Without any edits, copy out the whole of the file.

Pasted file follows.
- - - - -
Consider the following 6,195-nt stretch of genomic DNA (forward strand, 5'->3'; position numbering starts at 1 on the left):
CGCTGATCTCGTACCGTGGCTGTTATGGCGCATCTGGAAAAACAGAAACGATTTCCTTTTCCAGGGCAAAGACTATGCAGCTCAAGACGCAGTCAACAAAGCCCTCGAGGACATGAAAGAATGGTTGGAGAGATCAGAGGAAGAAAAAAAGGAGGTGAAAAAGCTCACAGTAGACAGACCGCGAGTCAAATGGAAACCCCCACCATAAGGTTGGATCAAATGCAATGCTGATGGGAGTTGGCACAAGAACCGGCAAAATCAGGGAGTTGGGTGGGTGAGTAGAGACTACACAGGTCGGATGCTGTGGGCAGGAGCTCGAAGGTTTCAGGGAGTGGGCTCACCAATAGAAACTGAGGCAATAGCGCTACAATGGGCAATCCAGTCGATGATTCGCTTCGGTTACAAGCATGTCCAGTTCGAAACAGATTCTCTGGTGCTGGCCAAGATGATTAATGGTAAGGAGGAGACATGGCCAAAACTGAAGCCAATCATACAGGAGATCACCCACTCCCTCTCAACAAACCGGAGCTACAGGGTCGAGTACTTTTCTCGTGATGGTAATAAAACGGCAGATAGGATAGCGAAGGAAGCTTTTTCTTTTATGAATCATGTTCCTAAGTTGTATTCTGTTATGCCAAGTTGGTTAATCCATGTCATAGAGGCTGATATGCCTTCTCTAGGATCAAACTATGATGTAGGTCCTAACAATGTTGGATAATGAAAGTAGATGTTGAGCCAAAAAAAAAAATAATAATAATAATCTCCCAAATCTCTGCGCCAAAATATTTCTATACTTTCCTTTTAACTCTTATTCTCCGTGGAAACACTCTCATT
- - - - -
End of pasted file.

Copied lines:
Consider the following 6,195-nt stretch of genomic DNA (forward strand, 5'->3'; position numbering starts at 1 on the left):
CGCTGATCTCGTACCGTGGCTGTTATGGCGCATCTGGAAAAACAGAAACGATTTCCTTTTCCAGGGCAAAGACTATGCAGCTCAAGACGCAGTCAACAAAGCCCTCGAGGACATGAAAGAATGGTTGGAGAGATCAGAGGAAGAAAAAAAGGAGGTGAAAAAGCTCACAGTAGACAGACCGCGAGTCAAATGGAAACCCCCACCATAAGGTTGGATCAAATGCAATGCTGATGGGAGTTGGCACAAGAACCGGCAAAATCAGGGAGTTGGGTGGGTGAGTAGAGACTACACAGGTCGGATGCTGTGGGCAGGAGCTCGAAGGTTTCAGGGAGTGGGCTCACCAATAGAAACTGAGGCAATAGCGCTACAATGGGCAATCCAGTCGATGATTCGCTTCGGTTACAAGCATGTCCAGTTCGAAACAGATTCTCTGGTGCTGGCCAAGATGATTAATGGTAAGGAGGAGACATGGCCAAAACTGAAGCCAATCATACAGGAGATCACCCACTCCCTCTCAACAAACCGGAGCTACAGGGTCGAGTACTTTTCTCGTGATGGTAATAAAACGGCAGATAGGATAGCGAAGGAAGCTTTTTCTTTTATGAATCATGTTCCTAAGTTGTATTCTGTTATGCCAAGTTGGTTAATCCATGTCATAGAGGCTGATATGCCTTCTCTAGGATCAAACTATGATGTAGGTCCTAACAATGTTGGATAATGAAAGTAGATGTTGAGCCAAAAAAAAAAATAATAATAATAATCTCCCAAATCTCTGCGCCAAAATATTTCTATACTTTCCTTTTAACTCTTATTCTCCGTGGAAACACTCTCATT